The doctor kate dibysky he sits at his post with the parsimony typical of work routine. With music and coffee through, he checks some data, moves on to something else, until he takes a look through the telescope. What he discovers becomes cause for celebration for his colleagues, peers, fellows, and even astronomer, professor, chair of that department, and Dr. Randall Mindy (Leonardo Dicaprio), who after reviewing some coordinates, reaches a not at all encouraging conclusion: with the fall of that comet, the entire planet will be destroyed in 6 months, 14 days.
Faced with this catastrophic panorama, the duo of scientists – ignored by dozens of authorities – manage to reach NASA, obtain the consensus of their colleagues, and manage to have a meeting with the president of the United States, a frivolous and suggestively republican Janie Orlean (performed with the charisma of meryl streep), along with his son Jason (Jonah Hill) holding a high political office. Meeting in which the government dismisses the matter and sends them to “wait and analyze”.
Desperate, Dibiasky and Mindy intend to start an urgent media action to make the news known to the world, but looking for them to open their eyes will not be an easy or free task.
This it is “Don’t look up” (“Don’t look up”, in English) the new film by the director Adam McKay (“The Big Bet”, “The Vice President”) who through his very personal acid humor gets involved with very contemporary issues but taken to the extreme: such as the extinction of the planet, the value of science, and the advancement of companies cell phones capable of controlling the world’s databases. The result: a science fiction satire that, as crazy as it sounds, is just as plausible and even identifiable in these times.
Let’s expand on this a bit. For a long time the planet has been giving warning signs, even DiCaprio himself is one of the most committed actors on sustainable issues and actions.
On the other hand, the richest and most powerful people in the world are none other than those who possess the greatest amount of our information: Elon Musk, Jeff BezosBill Gates And till mark zuckerberg. And not coincidentally, the first one was one of those who was already exploring space travel, which connects very well with the end of the film.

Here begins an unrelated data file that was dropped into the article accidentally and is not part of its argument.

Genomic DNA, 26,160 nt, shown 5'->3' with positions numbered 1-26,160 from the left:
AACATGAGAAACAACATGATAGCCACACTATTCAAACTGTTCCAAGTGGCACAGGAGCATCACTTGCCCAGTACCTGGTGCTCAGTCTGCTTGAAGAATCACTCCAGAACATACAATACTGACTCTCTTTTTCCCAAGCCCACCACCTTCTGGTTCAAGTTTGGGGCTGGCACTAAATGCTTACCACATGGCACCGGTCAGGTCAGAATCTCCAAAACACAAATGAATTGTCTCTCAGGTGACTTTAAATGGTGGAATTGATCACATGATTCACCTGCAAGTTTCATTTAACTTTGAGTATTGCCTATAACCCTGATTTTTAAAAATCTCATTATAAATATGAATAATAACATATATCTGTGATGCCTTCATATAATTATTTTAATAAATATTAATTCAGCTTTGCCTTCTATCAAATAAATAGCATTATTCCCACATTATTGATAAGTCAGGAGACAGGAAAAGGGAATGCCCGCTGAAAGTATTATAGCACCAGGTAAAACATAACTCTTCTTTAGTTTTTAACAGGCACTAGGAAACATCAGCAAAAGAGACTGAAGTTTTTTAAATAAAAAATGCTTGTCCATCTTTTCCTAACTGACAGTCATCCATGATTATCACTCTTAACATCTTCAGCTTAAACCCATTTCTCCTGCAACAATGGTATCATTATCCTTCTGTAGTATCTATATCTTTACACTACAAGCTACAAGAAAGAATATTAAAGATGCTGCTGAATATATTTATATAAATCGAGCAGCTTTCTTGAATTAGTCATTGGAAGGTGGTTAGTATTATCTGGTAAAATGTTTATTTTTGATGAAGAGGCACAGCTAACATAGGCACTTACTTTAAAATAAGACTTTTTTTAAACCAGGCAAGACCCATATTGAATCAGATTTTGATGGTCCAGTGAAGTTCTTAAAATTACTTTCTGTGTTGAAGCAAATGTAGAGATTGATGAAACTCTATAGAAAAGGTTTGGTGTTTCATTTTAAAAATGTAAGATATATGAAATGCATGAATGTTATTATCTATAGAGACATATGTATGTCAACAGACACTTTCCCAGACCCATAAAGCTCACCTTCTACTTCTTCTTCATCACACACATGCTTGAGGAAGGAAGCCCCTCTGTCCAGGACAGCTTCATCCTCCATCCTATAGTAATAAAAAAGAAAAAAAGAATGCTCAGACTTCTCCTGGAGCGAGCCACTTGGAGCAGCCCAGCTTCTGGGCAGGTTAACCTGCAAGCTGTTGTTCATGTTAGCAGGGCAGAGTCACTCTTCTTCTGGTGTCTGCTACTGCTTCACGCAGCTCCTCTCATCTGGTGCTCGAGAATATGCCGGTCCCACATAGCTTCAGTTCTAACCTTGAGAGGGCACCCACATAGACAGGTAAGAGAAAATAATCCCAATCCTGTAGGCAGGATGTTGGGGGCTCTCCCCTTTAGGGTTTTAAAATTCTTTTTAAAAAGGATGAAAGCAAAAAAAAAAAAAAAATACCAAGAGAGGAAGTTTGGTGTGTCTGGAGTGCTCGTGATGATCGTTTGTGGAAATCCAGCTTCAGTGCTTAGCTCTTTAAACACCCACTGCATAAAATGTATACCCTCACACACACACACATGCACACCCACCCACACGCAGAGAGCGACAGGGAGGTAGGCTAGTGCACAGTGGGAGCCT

Now, the film delves into this question: what do you feel if you find out that your world ends in six months? And the development of this question is quite realistic, being one of the strongest points of fiction: it is excellent how from the government and then the media deny space to the news, to the point that the most important thing that week was the separation between two artists (performed by Ariana Grande, fury by appearance of the film, and Kid Cudi) Any similarity to the WandaGate is purely coincidental.
A bright and this time redhead Jennifer Lawrence -Oscar winner- plays the astronomer Dibiasky, after whom the comet is named. A character who sheds female stereotypes to use her knowledge, being frontal, forceful and forming an extremely interesting duo with the touch of an always intense DiCaprio, every time she takes on a new role.
The also winner of the Hollywood Academy Award, achieves a not only psychological transformation of his character, whom we see evolve throughout the film – from the initial scenes in which he gasps for breath every time he wants to talk about the comet , until becoming the most consulted scientist of the government and the media-, but also physics, a true success that once again confirms that DiCaprio is not only a pretty face of the industry but an actor with a force of his own that overturns every time he the clapperboard marks the start of the action.
With moments that are reminiscent of the outbreak of the pandemic -due to the initial denial and the recurring appearance of scientists on television programs-, with the present political overtone -which in the film is set in an electoral time, an issue that in Argentina in a certain way touches closely-, with a cast that is (along with “Dune”) one of the biggest of the year, and with issues that are urgent to analyze but not to wait for, “Don’t Look Up” explodes like a comet on Netflix, the most market dominance.
And in McKay’s universe his stars are several: Robert Morgan, Mark Rylance, Tyler Perry, Timothee Chalamet (once again playing a very anarchist or anti-establishment young man, reminiscent of “Lady Bird”) Cate Blanchett.
The title of the film is just as interesting. Although science in almost all of its cases rejects religion, both are a theme in history, relating them in that “believe in something.” Precisely the beliefs are a subject put to debate in the plot: it is in the government to believe in the astronomers, and the astronomers in their data, and the spectators in the information. In turn, before an episode as alarming as the end of the world as we know it would be, we always want something to cling to, and that is where faith comes in. Even in looking for answers in the sky.
“Don’t Look Up” It is a realistic satire that comes with the advance of a new coronavirus variable, and that challenges us to question where they want us to look and where we are looking.